Is trouble brewing between City Council and the schools?
City Council is not happy with the Philadelphia School District - again. This spring, Council publicly blasted Superintendent William R. Hite Jr. and other officials for what it said was a lack of transparency and information, but finally agreed to parcel out $70 million in new money for the district.
City Council is not happy with the Philadelphia School District - again.
This spring, Council publicly blasted Superintendent William R. Hite Jr. and other officials for what it said was a lack of transparency and information, but finally agreed to parcel out $70 million in new money for the district.
But recently, and in private, Council President Darrell L. Clarke launched another salvo at Hite, ordering more information on a recent series of administrative hires the superintendent has made, and reminding him that $25 million of the district's money has strings attached - with final approval still to come from Council.
In asking Council for $100 million this year, Hite said the money would go "directly to classroom support," Clarke reminded the superintendent in a letter obtained by The Inquirer. "It is on the basis of your testimony that Council approved" the money.
"Let me be clear about my concern with this announcement," Clarke wrote: How will hiring several top administrators "enhance the educational experience of Philadelphia's children?"
The deputies Hite hired or whose duties he expanded will draw more than $1 million in salary annually. District officials have defended the moves, saying that the system's administrative spending is low and that the work these managers perform is crucial to supporting schools.
But the Council president was firm in the Aug. 6 letter: Before anyone signs off on the final $25 million, "it will be essential that Council have a clear understanding of the School District's educational focus and financial spending plan at that time."
Hite's response to Clarke, sent Aug. 17 and comprising dozens of pages of documents, characterized the hiring as essential and the spending as necessary.
"We know that for us to achieve our equity mission - i.e., to have great schools in every neighborhood - we need to provide consistent, close and responsive support to every school in every neighborhood," Hite wrote. "Providing this support requires us to adapt and modify our structure and our ways of operating."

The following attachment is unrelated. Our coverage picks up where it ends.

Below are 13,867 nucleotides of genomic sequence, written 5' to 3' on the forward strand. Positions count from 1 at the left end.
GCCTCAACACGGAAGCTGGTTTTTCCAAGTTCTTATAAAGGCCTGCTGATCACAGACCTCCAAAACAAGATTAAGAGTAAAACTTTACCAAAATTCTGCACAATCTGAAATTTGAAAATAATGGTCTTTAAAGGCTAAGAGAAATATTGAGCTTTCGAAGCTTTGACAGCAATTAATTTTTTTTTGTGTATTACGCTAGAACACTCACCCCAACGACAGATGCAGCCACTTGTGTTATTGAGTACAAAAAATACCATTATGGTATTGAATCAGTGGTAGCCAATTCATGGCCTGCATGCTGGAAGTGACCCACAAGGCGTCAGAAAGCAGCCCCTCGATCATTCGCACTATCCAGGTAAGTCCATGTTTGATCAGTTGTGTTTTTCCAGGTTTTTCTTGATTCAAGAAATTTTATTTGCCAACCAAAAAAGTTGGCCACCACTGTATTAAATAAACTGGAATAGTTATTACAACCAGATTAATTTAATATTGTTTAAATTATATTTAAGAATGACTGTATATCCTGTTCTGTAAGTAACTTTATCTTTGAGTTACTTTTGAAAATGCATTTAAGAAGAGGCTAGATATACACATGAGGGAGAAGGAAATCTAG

Hite said the jobs he filled were "critical vacancies, and I am confident that each of these colleagues will have a positive impact on our support for schools and the learning opportunities we provide for students."
Hite said 3 percent of the district's $2.7 billion budget is spent on administrative costs, "which is significantly lower both than our peer school districts and than prior School District spending levels."
Clarke's letter suggests that with Council's concerns, school officials will have to worry this fall about more than Harrisburg, where lawmakers have yet to pass a budget.
Clarke historically has not been shy about voicing his frustrations with the district. He was against the district's move to privatize substitute teaching services, and is wary of its exploration of possibly outsourcing school nurses. He has called for a formal fiscal oversight role for Council.
He echoed those themes in an interview Thursday, stressing that Council needs assurances "that the money is going in the right places - educating kids, not hiring a number of high-salaried administrators."
Though Clarke said he works well with School Reform Commission Chairwoman Marjorie Neff, he said he believed the SRC had outlived its usefulness and needs replacing as a governance system.
And, he said, he will continue the push for more fiscal say-so over the district.
It is inappropriate, Clarke said, that Council's role is "limited to simply authorizing increases in taxes."
He said the district's responses to Council requests "tell me nothing," and added that he and other Council members would have "very detailed requests" leading to hearings on appropriating the district's $25 million.
"We'll see how that plays out," Clarke said.
Schools spokesman Fernando Gallard said that the district had not received a response to Hite's most recent letter, and so is "unaware that the letter is insufficient."
But, Gallard said, "if more detail is necessary, we absolutely are at the ready to provide whatever information his office or Council needs regarding the School District of Philadelphia."